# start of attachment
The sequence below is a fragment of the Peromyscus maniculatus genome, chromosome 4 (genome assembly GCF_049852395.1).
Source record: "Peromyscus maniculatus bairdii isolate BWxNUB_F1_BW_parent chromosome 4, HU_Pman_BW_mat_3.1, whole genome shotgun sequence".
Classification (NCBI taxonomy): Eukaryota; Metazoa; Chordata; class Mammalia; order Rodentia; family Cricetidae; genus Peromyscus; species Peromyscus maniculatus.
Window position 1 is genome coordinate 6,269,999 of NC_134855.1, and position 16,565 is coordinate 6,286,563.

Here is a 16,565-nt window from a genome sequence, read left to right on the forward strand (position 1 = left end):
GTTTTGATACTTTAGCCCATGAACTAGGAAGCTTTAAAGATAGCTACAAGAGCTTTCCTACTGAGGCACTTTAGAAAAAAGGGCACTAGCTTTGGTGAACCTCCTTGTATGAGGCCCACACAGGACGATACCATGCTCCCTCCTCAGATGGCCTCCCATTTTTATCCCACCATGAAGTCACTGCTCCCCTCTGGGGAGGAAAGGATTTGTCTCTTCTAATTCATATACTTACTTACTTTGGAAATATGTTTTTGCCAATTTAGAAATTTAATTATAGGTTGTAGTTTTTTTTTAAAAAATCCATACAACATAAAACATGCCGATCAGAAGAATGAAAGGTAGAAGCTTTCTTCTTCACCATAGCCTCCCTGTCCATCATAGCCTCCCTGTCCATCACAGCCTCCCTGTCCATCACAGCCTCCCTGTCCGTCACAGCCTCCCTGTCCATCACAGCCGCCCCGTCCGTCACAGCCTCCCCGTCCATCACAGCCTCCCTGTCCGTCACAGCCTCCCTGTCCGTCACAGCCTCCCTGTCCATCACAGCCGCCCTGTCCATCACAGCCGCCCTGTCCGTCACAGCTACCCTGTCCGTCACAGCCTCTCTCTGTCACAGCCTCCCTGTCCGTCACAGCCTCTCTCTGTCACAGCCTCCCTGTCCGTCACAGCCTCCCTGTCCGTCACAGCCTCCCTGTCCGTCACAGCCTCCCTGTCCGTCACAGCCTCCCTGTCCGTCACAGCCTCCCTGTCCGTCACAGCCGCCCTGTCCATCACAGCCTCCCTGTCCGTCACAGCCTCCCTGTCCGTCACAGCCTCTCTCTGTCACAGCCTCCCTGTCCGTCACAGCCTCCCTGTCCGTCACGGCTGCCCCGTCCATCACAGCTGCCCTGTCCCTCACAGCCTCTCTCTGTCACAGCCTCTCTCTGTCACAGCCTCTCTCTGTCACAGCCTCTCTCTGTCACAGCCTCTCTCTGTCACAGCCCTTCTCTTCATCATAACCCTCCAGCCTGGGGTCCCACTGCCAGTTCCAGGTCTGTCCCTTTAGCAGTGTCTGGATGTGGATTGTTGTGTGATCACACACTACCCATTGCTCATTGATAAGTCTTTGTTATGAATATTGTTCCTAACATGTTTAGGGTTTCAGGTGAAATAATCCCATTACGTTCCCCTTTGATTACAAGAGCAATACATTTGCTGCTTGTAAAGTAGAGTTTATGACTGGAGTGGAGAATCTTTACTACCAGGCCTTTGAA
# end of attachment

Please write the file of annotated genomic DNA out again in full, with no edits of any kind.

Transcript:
The sequence below is a fragment of the Peromyscus maniculatus genome, chromosome 4 (genome assembly GCF_049852395.1).
Source record: "Peromyscus maniculatus bairdii isolate BWxNUB_F1_BW_parent chromosome 4, HU_Pman_BW_mat_3.1, whole genome shotgun sequence".
Classification (NCBI taxonomy): Eukaryota; Metazoa; Chordata; class Mammalia; order Rodentia; family Cricetidae; genus Peromyscus; species Peromyscus maniculatus.
Window position 1 is genome coordinate 6,269,999 of NC_134855.1, and position 16,565 is coordinate 6,286,563.

Here is a 16,565-nt window from a genome sequence, read left to right on the forward strand (position 1 = left end):
GTTTTGATACTTTAGCCCATGAACTAGGAAGCTTTAAAGATAGCTACAAGAGCTTTCCTACTGAGGCACTTTAGAAAAAAGGGCACTAGCTTTGGTGAACCTCCTTGTATGAGGCCCACACAGGACGATACCATGCTCCCTCCTCAGATGGCCTCCCATTTTTATCCCACCATGAAGTCACTGCTCCCCTCTGGGGAGGAAAGGATTTGTCTCTTCTAATTCATATACTTACTTACTTTGGAAATATGTTTTTGCCAATTTAGAAATTTAATTATAGGTTGTAGTTTTTTTTTAAAAAATCCATACAACATAAAACATGCCGATCAGAAGAATGAAAGGTAGAAGCTTTCTTCTTCACCATAGCCTCCCTGTCCATCATAGCCTCCCTGTCCATCACAGCCTCCCTGTCCATCACAGCCTCCCTGTCCGTCACAGCCTCCCTGTCCATCACAGCCGCCCCGTCCGTCACAGCCTCCCCGTCCATCACAGCCTCCCTGTCCGTCACAGCCTCCCTGTCCGTCACAGCCTCCCTGTCCATCACAGCCGCCCTGTCCATCACAGCCGCCCTGTCCGTCACAGCTACCCTGTCCGTCACAGCCTCTCTCTGTCACAGCCTCCCTGTCCGTCACAGCCTCTCTCTGTCACAGCCTCCCTGTCCGTCACAGCCTCCCTGTCCGTCACAGCCTCCCTGTCCGTCACAGCCTCCCTGTCCGTCACAGCCTCCCTGTCCGTCACAGCCTCCCTGTCCGTCACAGCCGCCCTGTCCATCACAGCCTCCCTGTCCGTCACAGCCTCCCTGTCCGTCACAGCCTCTCTCTGTCACAGCCTCCCTGTCCGTCACAGCCTCCCTGTCCGTCACGGCTGCCCCGTCCATCACAGCTGCCCTGTCCCTCACAGCCTCTCTCTGTCACAGCCTCTCTCTGTCACAGCCTCTCTCTGTCACAGCCTCTCTCTGTCACAGCCTCTCTCTGTCACAGCCCTTCTCTTCATCATAACCCTCCAGCCTGGGGTCCCACTGCCAGTTCCAGGTCTGTCCCTTTAGCAGTGTCTGGATGTGGATTGTTGTGTGATCACACACTACCCATTGCTCATTGATAAGTCTTTGTTATGAATATTGTTCCTAACATGTTTAGGGTTTCAGGTGAAATAATCCCATTACGTTCCCCTTTGATTACAAGAGCAATACATTTGCTGCTTGTAAAGTAGAGTTTATGACTGGAGTGGAGAATCTTTACTACCAGGCCTTTGAA